I departed Penang before the streets became busy in the darkness at 6am. I caught the ferry across to Butterworth and then boarded the efficient train to KL arriving before midday. I noted the top speed hi 140km/h at times, something I could only dream of in Australia, home of slow inefficient trains.
In the afternoon I did some exploring on foot and using the variety of KL public transport including the monorail, which is integrated in with the trains and buses. However, as I discovered this morning there is a catch with the trains. I decided to head to Batu Caves to the north of KL. I got to KL Sentral station on the train where I had to change to the commuter trains which use the same tracks as the long distance trains and service the further out areas. I tried to tap my card and I couldn’t get in. The issue was simple, the commuter trains use a different card. However the guard kindly showed me the one gate that would accept my card and I was on the platform waiting for the train. Unlike the metro, these suburban trains go hourly and I had a 45 minute wait! I eventually made it to Batu Caves about 2 hours after departing, I guess I can’t complain as it cost me about $1.50.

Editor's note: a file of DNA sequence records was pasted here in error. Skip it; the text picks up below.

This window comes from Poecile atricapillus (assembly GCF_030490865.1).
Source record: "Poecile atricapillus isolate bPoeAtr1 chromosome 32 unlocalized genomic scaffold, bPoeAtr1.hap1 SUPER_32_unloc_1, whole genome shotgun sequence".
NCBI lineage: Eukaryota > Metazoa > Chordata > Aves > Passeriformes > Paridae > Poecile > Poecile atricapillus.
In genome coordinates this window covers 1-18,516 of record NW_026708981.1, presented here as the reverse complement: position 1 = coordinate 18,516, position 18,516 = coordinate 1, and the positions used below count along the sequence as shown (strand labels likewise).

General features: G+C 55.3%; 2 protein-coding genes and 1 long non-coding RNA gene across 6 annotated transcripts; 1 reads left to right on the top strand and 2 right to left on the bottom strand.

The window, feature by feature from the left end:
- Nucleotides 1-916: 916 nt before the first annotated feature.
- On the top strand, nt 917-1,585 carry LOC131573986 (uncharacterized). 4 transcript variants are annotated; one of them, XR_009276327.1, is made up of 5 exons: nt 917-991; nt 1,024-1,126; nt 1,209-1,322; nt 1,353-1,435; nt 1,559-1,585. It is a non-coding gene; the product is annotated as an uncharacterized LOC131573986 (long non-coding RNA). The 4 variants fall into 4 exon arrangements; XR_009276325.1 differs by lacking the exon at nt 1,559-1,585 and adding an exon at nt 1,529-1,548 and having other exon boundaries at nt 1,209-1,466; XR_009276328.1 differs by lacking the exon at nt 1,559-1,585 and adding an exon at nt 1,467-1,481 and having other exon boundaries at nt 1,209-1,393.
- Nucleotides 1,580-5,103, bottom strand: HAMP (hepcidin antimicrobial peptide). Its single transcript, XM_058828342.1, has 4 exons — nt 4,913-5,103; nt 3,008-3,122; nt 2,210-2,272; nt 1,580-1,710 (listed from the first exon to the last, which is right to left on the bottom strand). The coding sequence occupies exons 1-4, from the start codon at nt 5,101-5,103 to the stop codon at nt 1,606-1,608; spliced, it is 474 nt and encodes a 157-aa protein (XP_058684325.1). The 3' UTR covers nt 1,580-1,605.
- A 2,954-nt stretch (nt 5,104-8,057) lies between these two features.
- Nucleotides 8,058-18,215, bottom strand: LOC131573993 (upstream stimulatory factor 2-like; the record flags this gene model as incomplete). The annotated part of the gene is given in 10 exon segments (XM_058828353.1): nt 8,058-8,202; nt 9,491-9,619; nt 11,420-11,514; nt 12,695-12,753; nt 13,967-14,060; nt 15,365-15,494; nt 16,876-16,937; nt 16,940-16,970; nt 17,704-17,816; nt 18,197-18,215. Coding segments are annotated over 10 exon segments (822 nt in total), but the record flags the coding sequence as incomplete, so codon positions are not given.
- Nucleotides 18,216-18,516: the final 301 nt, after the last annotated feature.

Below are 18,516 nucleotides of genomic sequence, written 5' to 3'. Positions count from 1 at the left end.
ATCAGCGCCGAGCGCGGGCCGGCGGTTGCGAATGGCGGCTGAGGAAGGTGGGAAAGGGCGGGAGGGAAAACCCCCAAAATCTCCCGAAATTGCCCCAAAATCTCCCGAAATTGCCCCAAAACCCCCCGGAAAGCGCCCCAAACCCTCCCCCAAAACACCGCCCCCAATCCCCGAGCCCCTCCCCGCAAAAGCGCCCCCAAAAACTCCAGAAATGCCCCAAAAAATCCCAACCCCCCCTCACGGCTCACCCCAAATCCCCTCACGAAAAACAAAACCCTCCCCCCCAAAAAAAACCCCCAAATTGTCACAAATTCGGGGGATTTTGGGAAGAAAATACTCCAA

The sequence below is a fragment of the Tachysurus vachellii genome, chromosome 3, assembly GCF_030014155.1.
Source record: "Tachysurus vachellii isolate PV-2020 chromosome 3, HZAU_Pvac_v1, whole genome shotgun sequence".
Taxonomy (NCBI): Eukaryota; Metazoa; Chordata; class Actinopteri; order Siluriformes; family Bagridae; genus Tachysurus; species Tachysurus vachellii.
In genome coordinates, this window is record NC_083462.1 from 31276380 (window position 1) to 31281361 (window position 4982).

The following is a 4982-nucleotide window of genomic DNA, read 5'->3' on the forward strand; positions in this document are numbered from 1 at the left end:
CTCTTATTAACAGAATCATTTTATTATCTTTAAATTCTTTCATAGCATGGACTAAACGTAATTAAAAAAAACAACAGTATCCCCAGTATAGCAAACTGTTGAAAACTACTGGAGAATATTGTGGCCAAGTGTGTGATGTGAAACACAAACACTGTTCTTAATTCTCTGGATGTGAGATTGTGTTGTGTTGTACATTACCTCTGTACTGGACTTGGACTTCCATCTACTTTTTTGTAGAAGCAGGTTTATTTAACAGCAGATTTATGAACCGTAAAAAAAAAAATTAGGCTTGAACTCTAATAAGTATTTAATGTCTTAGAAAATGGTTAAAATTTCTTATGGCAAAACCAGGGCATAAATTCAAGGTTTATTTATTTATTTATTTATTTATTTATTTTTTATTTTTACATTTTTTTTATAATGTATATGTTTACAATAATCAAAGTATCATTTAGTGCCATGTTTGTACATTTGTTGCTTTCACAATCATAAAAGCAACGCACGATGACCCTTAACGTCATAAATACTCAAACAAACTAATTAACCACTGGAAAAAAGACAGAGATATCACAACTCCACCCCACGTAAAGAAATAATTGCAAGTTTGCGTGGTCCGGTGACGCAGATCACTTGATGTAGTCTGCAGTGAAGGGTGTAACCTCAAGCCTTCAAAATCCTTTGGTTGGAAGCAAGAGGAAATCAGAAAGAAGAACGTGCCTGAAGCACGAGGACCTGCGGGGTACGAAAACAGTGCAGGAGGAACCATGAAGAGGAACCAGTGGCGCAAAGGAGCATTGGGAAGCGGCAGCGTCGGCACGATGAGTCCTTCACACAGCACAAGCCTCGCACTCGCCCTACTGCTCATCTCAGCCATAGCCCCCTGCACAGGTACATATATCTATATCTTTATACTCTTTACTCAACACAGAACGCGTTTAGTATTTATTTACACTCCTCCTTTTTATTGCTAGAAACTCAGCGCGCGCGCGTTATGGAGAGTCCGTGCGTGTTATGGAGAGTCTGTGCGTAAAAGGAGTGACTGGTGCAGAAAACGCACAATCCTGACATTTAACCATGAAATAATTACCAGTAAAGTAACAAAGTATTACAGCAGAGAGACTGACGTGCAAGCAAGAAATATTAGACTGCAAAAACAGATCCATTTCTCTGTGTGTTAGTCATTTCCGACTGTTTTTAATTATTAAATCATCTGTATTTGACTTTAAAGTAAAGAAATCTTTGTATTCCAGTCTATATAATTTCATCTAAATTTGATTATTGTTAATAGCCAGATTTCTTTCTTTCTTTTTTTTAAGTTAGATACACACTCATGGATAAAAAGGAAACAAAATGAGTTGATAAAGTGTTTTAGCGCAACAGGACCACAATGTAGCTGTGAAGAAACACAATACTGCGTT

Batu Caves is all about the Hindu temple built up inside a cave. There are other caves that one can take a tour of, but the main cave is what its all about including the rainbow staircase in true colourful Hindu style. I’m glad I didn’t have my father wither me as he already endured climbing stairs for Buddha and these stairs were quite steep. Beside the stairs is the worlds largest statue of Lord Murugan. I’m not up on my Hindu deities, but I think he is their god of war.
Just like all religious sites in Asia, this site also had a troop of monkeys to scavenge and steal food from people. I stopped after a few steps to try and photograph a monkey eating from a packet of chips it had stolen from an unsuspecting person. Just as I caught up to the monkey to get a photo, another monkey came along to steal its food and it scampered up higher on the steps. Before I knew it I had reached the top of the steps, dripping sweat like a raincloud.
The cave is quite a large cavern and some steps leading up to a sinkhole with natural light coming in from above. The temple inside the cave was decorated in bright colours and lots of peacock statues, with associated signs saying do not sit on the peacocks for selfies. The temple required removal of shoes and payment, so I declined and headed back down the steps stopping to talk to the monkeys. It was here I witnessed a monkey with a ladies purse up on top a light pole, with people below catching items as the monkey rummaged for food. It looked like it found something that may have been panadol or birth control. Either way, it was in for a shock as soon as it got through the foil lining.
The train ride back was awful, all I could smell was the stench of my sweat. The irony is it is not bucketing down rain in a storm and I’m trying to decide should I have dinner in the hotel or risk a run in the rain to a place around the corner that does duck!